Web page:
Since it began, Qualcomm Thinkabit Lab has exposed more than 12,000 students, teachers and parents to hands-on STEM (Science, Technology, Engineering and Math) activities and career exploration discussions that will prepare them for 21st-century jobs. The lab moved beyond its San Diego roots (the first Thinkabit Lab debuted at Qualcomm headquarters in 2014) last year, with the opening of a lab at Virginia Tech University. Now, the program takes another step toward its goal: to create more labs in schools locally, nationally, and even globally. Today marks the launch of the Qualcomm Thinkabit Lab Toolkit, a set of resources that school districts, libraries, universities, and businesses can use to create their own Thinkabit Lab-inspired sites, wherever they are.
The Thinkabit Lab Toolkit, which is free, is based on the “signature activities” offered at the Thinkabit Lab headquarters in San Diego. These activities include Thinkabit Lab’s original robo-crafting projects, Qualcomm World of Work career exploration activities, and projects that focus on the Internet of Things and 5G. And the relationship doesn’t end there — Qualcomm will continue to collaborate with participants, providing guidance and sharing best practices as they create their makerspaces where students can invent, design, and build.
To understand more about Thinkabit Lab’s “next step,” we spoke with engineer extraordinaire and fierce STEM advocate Susie Armstrong, who serves as the senior vice president of engineering at Qualcomm Inc. and lead of the Thinkabit Lab:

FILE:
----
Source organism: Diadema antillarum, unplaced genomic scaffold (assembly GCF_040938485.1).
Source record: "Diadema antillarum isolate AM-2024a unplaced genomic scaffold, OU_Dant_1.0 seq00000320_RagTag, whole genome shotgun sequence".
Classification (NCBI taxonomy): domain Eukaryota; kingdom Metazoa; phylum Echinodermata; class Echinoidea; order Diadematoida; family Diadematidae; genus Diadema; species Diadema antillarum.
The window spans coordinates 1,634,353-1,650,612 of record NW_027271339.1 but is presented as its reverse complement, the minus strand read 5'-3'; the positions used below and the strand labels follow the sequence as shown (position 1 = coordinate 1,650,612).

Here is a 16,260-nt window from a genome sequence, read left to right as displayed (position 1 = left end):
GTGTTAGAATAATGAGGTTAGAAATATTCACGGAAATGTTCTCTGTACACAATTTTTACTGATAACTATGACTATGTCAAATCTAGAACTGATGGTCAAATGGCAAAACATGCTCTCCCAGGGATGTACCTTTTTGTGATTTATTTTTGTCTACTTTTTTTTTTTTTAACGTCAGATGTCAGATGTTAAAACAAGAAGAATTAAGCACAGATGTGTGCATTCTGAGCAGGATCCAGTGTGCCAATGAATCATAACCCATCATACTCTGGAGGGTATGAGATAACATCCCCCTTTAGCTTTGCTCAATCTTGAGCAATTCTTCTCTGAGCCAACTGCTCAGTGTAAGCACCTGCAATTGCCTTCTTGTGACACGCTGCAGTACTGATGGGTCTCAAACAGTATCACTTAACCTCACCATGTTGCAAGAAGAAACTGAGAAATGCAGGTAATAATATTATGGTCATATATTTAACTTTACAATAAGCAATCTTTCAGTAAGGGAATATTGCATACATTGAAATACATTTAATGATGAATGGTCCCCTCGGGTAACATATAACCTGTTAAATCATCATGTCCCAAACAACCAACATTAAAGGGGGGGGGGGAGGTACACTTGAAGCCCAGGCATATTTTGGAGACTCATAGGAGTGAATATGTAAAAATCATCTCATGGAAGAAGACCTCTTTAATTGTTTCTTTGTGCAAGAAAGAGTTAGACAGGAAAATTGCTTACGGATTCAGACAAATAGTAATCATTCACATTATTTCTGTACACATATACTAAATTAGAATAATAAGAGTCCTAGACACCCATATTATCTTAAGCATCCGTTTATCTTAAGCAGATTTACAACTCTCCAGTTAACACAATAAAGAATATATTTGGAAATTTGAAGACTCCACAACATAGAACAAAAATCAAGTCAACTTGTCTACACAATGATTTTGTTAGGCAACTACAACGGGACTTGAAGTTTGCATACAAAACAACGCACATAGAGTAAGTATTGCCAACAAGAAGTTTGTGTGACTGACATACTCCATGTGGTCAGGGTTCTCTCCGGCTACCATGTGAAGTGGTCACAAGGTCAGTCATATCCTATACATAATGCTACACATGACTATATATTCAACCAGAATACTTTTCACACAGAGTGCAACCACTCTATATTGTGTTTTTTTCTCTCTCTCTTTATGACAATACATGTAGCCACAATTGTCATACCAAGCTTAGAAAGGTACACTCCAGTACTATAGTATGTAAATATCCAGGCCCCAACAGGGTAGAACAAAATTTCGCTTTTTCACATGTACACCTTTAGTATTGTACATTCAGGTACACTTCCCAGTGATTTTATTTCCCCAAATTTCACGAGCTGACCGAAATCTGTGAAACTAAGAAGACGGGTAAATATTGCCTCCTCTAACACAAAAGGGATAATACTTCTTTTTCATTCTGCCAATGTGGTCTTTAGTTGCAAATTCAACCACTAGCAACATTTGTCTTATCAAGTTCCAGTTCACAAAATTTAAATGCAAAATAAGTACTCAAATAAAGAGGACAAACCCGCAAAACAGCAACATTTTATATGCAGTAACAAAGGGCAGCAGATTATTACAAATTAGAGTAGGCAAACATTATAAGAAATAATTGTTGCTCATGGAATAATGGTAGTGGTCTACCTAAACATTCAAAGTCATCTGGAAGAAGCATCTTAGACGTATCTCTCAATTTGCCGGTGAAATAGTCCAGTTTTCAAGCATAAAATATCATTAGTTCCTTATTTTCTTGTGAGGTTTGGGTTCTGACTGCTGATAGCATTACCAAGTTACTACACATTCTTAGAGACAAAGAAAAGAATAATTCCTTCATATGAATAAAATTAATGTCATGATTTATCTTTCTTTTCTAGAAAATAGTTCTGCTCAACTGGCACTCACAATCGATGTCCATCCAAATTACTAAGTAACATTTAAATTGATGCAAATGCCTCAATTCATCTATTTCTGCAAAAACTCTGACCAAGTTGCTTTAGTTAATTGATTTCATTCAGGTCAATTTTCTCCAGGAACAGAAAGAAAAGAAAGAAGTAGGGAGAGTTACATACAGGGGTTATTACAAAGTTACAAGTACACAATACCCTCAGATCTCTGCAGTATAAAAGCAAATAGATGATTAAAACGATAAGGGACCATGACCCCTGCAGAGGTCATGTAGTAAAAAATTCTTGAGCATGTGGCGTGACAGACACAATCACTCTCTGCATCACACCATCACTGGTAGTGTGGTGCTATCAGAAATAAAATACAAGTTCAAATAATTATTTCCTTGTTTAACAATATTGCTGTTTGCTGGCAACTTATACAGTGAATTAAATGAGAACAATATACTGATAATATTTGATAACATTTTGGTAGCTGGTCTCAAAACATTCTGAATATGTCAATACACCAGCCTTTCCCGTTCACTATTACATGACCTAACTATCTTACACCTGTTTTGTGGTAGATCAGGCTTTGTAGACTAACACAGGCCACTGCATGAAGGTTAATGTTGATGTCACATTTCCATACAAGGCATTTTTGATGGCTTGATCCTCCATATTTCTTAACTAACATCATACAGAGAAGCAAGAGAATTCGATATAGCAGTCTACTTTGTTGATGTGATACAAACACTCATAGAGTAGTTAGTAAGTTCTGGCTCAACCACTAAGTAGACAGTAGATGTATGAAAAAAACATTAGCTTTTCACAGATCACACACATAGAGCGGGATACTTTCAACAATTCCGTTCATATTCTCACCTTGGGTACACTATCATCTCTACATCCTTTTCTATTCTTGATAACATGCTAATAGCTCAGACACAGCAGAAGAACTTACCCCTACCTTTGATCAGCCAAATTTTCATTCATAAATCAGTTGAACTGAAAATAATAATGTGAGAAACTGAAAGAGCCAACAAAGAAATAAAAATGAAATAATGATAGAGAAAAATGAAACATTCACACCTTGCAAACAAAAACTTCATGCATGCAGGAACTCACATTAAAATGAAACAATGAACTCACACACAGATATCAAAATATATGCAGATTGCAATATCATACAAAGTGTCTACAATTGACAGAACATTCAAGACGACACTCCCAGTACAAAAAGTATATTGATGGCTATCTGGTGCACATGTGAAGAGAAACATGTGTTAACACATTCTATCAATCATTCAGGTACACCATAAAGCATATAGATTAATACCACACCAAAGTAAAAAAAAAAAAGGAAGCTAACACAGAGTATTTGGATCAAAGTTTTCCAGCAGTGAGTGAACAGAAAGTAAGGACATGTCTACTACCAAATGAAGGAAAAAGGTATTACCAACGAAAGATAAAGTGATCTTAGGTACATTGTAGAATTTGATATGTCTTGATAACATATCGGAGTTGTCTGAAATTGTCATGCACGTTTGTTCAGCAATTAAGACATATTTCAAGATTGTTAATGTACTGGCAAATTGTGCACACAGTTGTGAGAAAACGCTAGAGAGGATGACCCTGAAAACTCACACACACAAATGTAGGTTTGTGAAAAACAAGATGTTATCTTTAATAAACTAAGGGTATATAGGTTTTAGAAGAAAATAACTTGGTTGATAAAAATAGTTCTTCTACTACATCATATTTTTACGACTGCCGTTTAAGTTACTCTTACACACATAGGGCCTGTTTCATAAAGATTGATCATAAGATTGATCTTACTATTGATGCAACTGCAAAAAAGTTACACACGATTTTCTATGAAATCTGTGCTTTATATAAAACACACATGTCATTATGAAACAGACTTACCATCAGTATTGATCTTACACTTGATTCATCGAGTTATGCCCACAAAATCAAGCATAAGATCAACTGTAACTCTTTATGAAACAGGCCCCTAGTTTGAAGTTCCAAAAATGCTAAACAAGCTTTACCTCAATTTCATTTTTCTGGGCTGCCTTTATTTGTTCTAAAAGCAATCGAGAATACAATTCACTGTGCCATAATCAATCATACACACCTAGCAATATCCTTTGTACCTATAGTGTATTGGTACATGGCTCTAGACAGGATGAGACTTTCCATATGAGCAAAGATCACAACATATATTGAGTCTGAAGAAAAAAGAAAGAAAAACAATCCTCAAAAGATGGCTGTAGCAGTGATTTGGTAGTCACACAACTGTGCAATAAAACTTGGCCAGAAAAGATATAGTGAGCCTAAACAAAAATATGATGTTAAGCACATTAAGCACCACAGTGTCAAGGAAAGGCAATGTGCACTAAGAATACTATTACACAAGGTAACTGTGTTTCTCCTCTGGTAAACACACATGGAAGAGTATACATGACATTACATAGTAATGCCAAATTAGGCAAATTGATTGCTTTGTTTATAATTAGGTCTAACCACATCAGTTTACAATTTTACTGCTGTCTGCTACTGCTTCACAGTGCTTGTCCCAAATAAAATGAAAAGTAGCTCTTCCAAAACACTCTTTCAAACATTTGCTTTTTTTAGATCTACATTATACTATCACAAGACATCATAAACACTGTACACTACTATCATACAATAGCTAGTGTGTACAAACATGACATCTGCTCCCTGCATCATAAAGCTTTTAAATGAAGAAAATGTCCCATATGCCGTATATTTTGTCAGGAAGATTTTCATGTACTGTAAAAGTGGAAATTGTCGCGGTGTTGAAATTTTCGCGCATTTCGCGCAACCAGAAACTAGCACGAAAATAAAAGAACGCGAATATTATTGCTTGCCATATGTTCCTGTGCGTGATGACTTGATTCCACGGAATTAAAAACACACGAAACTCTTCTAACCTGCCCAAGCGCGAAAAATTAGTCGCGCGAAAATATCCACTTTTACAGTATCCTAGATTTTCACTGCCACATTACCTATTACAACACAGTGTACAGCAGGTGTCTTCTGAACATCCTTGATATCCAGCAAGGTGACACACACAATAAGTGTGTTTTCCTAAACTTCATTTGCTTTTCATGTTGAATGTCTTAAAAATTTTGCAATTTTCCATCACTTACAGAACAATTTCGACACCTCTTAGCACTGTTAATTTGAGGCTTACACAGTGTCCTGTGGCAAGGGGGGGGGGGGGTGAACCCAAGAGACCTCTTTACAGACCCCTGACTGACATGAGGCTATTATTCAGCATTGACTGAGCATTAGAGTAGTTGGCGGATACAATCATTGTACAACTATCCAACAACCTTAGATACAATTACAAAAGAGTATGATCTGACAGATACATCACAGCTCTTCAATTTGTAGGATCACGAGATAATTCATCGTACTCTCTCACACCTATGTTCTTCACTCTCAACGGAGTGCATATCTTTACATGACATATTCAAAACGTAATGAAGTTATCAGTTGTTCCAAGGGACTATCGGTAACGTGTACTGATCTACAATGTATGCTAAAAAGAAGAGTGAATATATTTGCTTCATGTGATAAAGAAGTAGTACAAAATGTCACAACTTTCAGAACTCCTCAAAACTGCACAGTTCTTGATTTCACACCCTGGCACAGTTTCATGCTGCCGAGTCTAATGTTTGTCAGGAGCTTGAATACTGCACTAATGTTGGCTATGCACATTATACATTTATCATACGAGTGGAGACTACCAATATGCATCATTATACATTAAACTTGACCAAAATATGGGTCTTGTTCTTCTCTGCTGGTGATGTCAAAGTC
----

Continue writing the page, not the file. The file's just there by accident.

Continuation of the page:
You’ve been involved with Thinkabit Lab for almost two years. What’s a favorite moment of yours?
You can’t make me pick a favorite moment! Certainly one of them is watching the kids present their projects. They create these inventions and most of them work, but sometimes there are technical difficulties. Watching them present their inventions is always really powerful.
Another favorite moment is seeing the impact on the teachers, administrators, and parents when they watch the kids participate in the program. Their eyes light up because they know that there’s a tangible, hands-on, and creative place kids can go.
I have seen that. And I’ve heard parents whose kids have participated in the Thinkabit Lab program here say, “Wow, what did you do to my kid?” or “What did you do to the kid that I knew?”
Yes, exactly. And a lot of these students will take the career cards they picked out in the Qualcomm World of Work, and attach them to their school badges and bed posts. It gives them a goal to aspire to.
There’s STEM aspects in every career, such as critical thinking and problem solving. We don’t expect that every one of our students is going to become a chip designer, doctor, or computer scientist, but they’ll know that they have that option. They can invent things and produce things, rather than only consume them.
What are you most excited to see with regard to the expansion of Thinkabit Labs?
We’re planning on expanding Thinkabit Lab to more universities and their makerspaces. We love these university partnerships — the universities are excited about having their own students teach younger students in spaces inspired by the Thinkabit Lab.